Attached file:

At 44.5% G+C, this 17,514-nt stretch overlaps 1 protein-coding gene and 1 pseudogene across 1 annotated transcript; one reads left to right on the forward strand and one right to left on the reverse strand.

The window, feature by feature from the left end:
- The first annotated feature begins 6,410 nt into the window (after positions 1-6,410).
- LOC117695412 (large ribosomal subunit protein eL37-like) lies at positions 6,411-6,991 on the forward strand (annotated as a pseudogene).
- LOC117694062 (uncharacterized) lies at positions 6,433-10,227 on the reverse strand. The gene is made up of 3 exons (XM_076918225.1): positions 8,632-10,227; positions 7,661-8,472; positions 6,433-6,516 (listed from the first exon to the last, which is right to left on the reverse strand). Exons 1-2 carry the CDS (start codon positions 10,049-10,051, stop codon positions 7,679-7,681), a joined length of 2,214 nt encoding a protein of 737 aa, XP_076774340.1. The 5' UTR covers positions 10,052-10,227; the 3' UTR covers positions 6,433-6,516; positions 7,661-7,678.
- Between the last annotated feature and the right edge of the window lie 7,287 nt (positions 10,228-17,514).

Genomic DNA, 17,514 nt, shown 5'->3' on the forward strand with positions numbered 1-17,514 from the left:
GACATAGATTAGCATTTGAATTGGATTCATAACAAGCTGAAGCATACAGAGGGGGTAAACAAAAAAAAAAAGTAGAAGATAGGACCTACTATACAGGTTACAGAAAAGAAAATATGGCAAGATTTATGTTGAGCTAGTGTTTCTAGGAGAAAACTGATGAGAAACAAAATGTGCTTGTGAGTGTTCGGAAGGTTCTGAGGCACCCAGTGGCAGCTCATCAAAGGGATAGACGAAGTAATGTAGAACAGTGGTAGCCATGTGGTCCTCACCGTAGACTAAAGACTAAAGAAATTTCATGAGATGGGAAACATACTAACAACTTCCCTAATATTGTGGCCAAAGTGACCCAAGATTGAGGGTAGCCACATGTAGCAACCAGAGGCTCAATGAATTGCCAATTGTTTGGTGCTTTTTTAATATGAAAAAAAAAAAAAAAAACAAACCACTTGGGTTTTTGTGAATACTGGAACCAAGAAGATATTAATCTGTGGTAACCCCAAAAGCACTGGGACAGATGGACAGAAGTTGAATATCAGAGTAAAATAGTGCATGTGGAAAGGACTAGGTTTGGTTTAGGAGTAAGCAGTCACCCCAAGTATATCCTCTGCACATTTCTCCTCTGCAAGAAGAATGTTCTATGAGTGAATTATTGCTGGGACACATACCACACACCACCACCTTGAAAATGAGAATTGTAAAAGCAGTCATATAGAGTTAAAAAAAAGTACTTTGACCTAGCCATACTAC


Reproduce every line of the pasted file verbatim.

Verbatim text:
At 44.5% G+C, this 17,514-nt stretch overlaps 1 protein-coding gene and 1 pseudogene across 1 annotated transcript; one reads left to right on the forward strand and one right to left on the reverse strand.

The window, feature by feature from the left end:
- The first annotated feature begins 6,410 nt into the window (after positions 1-6,410).
- LOC117695412 (large ribosomal subunit protein eL37-like) lies at positions 6,411-6,991 on the forward strand (annotated as a pseudogene).
- LOC117694062 (uncharacterized) lies at positions 6,433-10,227 on the reverse strand. The gene is made up of 3 exons (XM_076918225.1): positions 8,632-10,227; positions 7,661-8,472; positions 6,433-6,516 (listed from the first exon to the last, which is right to left on the reverse strand). Exons 1-2 carry the CDS (start codon positions 10,049-10,051, stop codon positions 7,679-7,681), a joined length of 2,214 nt encoding a protein of 737 aa, XP_076774340.1. The 5' UTR covers positions 10,052-10,227; the 3' UTR covers positions 6,433-6,516; positions 7,661-7,678.
- Between the last annotated feature and the right edge of the window lie 7,287 nt (positions 10,228-17,514).

Genomic DNA, 17,514 nt, shown 5'->3' on the forward strand with positions numbered 1-17,514 from the left:
GACATAGATTAGCATTTGAATTGGATTCATAACAAGCTGAAGCATACAGAGGGGGTAAACAAAAAAAAAAAGTAGAAGATAGGACCTACTATACAGGTTACAGAAAAGAAAATATGGCAAGATTTATGTTGAGCTAGTGTTTCTAGGAGAAAACTGATGAGAAACAAAATGTGCTTGTGAGTGTTCGGAAGGTTCTGAGGCACCCAGTGGCAGCTCATCAAAGGGATAGACGAAGTAATGTAGAACAGTGGTAGCCATGTGGTCCTCACCGTAGACTAAAGACTAAAGAAATTTCATGAGATGGGAAACATACTAACAACTTCCCTAATATTGTGGCCAAAGTGACCCAAGATTGAGGGTAGCCACATGTAGCAACCAGAGGCTCAATGAATTGCCAATTGTTTGGTGCTTTTTTAATATGAAAAAAAAAAAAAAAAACAAACCACTTGGGTTTTTGTGAATACTGGAACCAAGAAGATATTAATCTGTGGTAACCCCAAAAGCACTGGGACAGATGGACAGAAGTTGAATATCAGAGTAAAATAGTGCATGTGGAAAGGACTAGGTTTGGTTTAGGAGTAAGCAGTCACCCCAAGTATATCCTCTGCACATTTCTCCTCTGCAAGAAGAATGTTCTATGAGTGAATTATTGCTGGGACACATACCACACACCACCACCTTGAAAATGAGAATTGTAAAAGCAGTCATATAGAGTTAAAAAAAAGTACTTTGACCTAGCCATACTAC